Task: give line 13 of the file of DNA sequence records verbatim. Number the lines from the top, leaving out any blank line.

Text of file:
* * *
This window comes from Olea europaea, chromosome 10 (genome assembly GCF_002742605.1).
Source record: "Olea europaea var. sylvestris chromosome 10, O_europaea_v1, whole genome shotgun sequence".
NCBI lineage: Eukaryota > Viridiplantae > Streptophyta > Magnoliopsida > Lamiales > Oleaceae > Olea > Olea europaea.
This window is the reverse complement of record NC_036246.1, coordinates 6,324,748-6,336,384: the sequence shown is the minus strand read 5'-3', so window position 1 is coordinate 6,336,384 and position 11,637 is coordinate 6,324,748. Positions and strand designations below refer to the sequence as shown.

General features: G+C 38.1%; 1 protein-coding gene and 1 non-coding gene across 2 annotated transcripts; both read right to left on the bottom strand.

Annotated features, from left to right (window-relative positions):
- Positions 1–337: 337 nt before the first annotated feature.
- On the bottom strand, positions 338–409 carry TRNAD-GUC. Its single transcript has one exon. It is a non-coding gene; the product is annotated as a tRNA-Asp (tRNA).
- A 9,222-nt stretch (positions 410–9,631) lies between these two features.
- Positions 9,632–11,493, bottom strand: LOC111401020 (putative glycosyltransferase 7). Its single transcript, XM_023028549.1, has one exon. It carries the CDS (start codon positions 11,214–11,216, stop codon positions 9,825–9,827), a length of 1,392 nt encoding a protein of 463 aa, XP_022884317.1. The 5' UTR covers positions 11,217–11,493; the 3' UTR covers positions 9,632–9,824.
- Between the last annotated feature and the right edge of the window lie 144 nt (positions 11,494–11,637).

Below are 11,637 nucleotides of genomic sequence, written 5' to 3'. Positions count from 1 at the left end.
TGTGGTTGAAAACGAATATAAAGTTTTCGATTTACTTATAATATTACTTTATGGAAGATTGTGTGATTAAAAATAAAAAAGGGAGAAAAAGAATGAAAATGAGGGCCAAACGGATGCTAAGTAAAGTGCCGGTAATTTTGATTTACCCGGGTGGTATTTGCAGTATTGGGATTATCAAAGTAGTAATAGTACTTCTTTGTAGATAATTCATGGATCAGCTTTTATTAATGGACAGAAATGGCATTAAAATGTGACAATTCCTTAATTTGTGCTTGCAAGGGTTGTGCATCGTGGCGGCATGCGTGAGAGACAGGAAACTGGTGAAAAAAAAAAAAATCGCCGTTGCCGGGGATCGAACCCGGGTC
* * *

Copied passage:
TGTGGTTGAAAACGAATATAAAGTTTTCGATTTACTTATAATATTACTTTATGGAAGATTGTGTGATTAAAAATAAAAAAGGGAGAAAAAGAATGAAAATGAGGGCCAAACGGATGCTAAGTAAAGTGCCGGTAATTTTGATTTACCCGGGTGGTATTTGCAGTATTGGGATTATCAAAGTAGTAATAGTACTTCTTTGTAGATAATTCATGGATCAGCTTTTATTAATGGACAGAAATGGCATTAAAATGTGACAATTCCTTAATTTGTGCTTGCAAGGGTTGTGCATCGTGGCGGCATGCGTGAGAGACAGGAAACTGGTGAAAAAAAAAAAAATCGCCGTTGCCGGGGATCGAACCCGGGTC